IP case law Court of Justice

Order of 28 May 2020, C-61/20 (Billa v EUIPO), ECLI:EU:C:2020:408.



ORDER OF THE COURT (Chamber determining whether appeals may proceed)

28 May 2020 (*)

(Appeal — EU trade mark — Whether appeals may be allowed to proceed — Article 170b of the Rules of Procedure of the Court — Request failing to demonstrate a significant issue with respect to the unity, consistency or development of EU law — Appeal not allowed to proceed)

In Case C-61/20 P,

APPEAL under Article 56 of the Statute of the Court of Justice of the European Union, brought on 4 February 2020,

Billa AG, established in Wiener Neudorf (Austria), represented by M. Kinkeldey and J. Rether, Rechtsanwälte,

appellant,

the other parties to the proceedings being:

European Union Intellectual Property Office (EUIPO),

defendant at first instance,

Boardriders IP Holdings LLC, established in Huntington Beach, California (United States),

intervener at first instance,

THE COURT (Chamber determining whether appeals may proceed),

composed of R. Silva de Lapuerta, Vice-President of the Court, I. Jarukaitis and C. Lycourgos (Rapporteur), Judges,

Registrar: A. Calot Escobar,

having regard to the proposal from the Judge-Rapporteur and after hearing the Advocate General, M. Szpunar,

makes the following

Order

1        By its appeal, Billa AG asks the Court to set aside the judgment of the General Court of the European Union of 4 December 2019, Billa v EUIPO — Boardriders IP Holdings (Billa) (T-524/18, not published, EU:T:2019:838; ‘the judgment under appeal’), whereby the General Court, on the one hand, annulled the decision of the Fourth Board of Appeal of the European Union Intellectual Property Office (EUIPO) of 21 June 2018 (Case R 2235/2017-4), relating to opposition proceedings between Boardriders IP Holdings LLC and Billa, as regards the goods ‘games’ in Class 28 within the meaning of the Nice Agreement concerning the International Classification of Goods and Services for the Purposes of the Registration of Marks of 15 June 1957, as revised and amended, covered by the mark applied for, and, on the other, dismissed the action as to the remainder.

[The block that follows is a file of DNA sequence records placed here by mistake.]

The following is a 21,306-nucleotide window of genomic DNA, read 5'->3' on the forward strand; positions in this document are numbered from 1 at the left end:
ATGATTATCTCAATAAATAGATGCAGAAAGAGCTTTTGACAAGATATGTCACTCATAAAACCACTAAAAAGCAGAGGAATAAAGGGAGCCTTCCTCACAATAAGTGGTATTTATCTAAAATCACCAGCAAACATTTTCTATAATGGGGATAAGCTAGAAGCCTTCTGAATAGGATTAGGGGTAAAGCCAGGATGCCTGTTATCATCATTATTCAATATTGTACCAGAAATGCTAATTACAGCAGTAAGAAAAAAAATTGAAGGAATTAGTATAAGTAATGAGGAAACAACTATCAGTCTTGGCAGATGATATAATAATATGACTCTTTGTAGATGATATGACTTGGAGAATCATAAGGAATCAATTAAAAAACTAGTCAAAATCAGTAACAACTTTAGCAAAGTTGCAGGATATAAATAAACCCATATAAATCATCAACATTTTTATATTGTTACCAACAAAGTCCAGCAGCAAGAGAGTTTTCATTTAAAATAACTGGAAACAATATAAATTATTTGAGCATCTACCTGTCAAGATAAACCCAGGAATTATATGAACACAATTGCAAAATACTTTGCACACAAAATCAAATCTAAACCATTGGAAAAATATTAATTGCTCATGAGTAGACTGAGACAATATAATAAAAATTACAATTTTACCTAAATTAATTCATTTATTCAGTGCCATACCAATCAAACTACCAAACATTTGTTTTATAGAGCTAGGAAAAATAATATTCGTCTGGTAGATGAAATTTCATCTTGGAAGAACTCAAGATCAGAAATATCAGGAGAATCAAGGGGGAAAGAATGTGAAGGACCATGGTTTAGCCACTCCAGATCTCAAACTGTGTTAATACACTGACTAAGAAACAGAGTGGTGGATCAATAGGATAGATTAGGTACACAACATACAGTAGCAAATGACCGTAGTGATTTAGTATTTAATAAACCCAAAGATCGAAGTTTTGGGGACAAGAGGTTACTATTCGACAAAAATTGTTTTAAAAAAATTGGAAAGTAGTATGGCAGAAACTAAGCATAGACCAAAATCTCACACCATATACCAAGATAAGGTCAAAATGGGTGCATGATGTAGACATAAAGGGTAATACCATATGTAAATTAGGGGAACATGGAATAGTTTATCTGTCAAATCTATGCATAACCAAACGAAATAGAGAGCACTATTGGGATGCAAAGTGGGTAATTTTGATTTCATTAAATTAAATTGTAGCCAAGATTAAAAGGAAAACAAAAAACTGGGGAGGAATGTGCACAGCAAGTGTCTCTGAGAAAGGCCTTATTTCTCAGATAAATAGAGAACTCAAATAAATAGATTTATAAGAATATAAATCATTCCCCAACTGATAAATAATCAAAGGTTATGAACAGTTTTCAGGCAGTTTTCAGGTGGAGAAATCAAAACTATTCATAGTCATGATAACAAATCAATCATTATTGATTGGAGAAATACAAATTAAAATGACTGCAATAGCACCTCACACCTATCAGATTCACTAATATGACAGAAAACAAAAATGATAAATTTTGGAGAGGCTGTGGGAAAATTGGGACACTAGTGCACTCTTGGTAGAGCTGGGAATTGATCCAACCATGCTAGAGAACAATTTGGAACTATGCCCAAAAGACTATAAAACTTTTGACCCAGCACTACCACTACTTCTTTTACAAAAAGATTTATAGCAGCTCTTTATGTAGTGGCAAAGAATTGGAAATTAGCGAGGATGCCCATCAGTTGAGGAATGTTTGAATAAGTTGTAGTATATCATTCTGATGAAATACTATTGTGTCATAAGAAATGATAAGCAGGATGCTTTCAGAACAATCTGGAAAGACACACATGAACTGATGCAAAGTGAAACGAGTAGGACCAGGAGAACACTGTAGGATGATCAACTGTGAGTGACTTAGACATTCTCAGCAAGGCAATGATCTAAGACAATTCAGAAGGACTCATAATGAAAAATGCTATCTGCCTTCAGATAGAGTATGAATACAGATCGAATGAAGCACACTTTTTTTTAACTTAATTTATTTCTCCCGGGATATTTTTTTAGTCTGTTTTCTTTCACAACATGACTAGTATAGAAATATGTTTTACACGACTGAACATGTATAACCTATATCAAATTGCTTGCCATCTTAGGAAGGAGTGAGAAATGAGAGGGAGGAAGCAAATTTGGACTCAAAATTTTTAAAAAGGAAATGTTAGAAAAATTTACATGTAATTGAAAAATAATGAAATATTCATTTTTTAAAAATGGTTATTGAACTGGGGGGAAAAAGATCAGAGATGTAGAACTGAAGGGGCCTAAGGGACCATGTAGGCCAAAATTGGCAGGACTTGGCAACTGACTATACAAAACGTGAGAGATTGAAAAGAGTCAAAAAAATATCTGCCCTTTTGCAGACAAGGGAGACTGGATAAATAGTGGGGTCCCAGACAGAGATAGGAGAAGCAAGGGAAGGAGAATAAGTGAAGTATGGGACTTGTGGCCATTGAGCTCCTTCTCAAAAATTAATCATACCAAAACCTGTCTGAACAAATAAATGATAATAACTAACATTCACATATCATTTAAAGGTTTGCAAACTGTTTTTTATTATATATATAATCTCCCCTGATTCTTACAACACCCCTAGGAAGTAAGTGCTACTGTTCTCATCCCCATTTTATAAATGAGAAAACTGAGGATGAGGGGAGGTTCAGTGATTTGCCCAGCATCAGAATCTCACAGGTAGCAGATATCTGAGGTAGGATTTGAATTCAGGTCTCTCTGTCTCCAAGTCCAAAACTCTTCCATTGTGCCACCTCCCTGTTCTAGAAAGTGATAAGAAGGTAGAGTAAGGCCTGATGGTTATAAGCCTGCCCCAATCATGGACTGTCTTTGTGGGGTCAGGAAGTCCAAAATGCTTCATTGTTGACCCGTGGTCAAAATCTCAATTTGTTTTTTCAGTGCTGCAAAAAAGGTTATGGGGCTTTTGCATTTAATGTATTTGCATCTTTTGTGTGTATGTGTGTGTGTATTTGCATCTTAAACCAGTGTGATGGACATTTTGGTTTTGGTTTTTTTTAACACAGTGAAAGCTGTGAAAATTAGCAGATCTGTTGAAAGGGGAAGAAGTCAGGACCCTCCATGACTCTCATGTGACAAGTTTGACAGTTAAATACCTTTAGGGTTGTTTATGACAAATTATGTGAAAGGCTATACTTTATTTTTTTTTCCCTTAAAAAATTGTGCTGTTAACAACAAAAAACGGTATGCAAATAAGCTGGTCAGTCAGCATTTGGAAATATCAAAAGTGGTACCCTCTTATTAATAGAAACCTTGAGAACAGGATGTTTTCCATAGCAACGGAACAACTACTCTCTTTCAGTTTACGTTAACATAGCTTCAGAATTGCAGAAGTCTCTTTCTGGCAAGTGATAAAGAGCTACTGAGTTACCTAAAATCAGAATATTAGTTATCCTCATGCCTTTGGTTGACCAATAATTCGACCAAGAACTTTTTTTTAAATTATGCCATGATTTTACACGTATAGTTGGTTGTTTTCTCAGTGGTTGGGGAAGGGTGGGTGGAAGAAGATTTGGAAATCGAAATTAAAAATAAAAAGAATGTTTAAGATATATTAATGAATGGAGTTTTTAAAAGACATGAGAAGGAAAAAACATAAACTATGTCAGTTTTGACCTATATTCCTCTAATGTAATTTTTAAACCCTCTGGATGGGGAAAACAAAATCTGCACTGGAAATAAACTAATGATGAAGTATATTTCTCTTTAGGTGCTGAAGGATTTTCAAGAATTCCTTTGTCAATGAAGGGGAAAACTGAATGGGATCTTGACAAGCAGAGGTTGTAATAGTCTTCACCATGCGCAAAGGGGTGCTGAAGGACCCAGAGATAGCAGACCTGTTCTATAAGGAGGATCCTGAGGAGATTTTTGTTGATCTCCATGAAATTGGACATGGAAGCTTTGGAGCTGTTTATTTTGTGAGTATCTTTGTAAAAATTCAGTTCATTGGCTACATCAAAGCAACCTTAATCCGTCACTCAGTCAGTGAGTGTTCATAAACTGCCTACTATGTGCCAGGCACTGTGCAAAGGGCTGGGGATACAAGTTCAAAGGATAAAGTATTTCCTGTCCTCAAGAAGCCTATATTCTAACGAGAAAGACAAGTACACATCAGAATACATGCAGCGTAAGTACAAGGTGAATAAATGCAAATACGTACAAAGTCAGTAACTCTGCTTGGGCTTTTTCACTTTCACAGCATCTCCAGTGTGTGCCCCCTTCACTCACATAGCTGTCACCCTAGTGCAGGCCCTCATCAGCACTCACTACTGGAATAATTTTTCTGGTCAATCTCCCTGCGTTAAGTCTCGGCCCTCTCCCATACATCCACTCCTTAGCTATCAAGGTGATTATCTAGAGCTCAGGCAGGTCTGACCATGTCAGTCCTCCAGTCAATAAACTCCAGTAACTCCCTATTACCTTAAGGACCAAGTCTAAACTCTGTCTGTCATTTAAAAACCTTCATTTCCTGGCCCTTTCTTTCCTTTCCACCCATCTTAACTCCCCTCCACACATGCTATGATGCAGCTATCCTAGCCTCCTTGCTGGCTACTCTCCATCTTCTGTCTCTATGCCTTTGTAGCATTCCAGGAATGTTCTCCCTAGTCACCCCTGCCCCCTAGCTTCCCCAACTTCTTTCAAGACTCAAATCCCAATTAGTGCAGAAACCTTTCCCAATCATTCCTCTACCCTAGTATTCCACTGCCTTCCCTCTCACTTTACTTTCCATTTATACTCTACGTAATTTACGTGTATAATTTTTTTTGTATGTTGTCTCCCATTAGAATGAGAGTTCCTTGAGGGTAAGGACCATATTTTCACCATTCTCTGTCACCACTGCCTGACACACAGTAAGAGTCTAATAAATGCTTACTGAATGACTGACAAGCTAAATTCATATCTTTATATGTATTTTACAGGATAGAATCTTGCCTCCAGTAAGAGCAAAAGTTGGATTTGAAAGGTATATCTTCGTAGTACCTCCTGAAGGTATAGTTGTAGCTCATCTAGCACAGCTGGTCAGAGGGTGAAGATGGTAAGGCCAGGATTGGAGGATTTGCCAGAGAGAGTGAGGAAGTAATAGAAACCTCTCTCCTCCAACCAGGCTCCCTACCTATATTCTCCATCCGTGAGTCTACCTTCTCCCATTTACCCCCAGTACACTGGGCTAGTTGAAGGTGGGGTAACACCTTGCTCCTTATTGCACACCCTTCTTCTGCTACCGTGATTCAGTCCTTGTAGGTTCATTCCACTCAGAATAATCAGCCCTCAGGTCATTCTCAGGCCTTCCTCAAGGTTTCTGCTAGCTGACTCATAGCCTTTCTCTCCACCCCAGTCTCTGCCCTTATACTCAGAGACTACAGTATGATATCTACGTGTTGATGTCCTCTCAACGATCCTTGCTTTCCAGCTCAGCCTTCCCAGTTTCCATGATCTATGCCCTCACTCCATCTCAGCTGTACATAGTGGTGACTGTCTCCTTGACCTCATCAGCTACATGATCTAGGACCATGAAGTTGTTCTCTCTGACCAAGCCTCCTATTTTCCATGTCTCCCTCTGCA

Whether the appeal should be allowed to proceed

2        Pursuant to the first paragraph of Article 58a of the Statute of the Court of Justice of the European Union, an appeal brought against a decision of the General Court concerning a decision of an independent Board of Appeal of EUIPO is not to proceed unless the Court first decides that it should be allowed to do so.

3        In accordance with the third paragraph of Article 58a of that statute, an appeal is to be allowed to proceed, wholly or in part, in accordance with the detailed rules set out in the Rules of Procedure of the Court of Justice, where it raises an issue that is significant with respect to the unity, consistency or development of EU law.

4        Under Article 170a(1) of the Rules of Procedure of the Court, in the situations referred to in the first paragraph of Article 58a of the Statute of the Court of Justice of the European Union, the appellant is to annex to the appeal a request that the appeal be allowed to proceed, setting out the issue raised by the appeal that is significant with respect to the unity, consistency or development of EU law and containing all the information necessary to enable the Court of Justice to rule on that request.

5        In accordance with Article 170b(3) of those rules, the Court’s decision on the request that the appeal be allowed to proceed is to take the form of a reasoned order.

6        In support of its request that the appeal be allowed to proceed, the appellant submits that its appeal raises an issue that is significant with respect to the unity and consistency of EU law.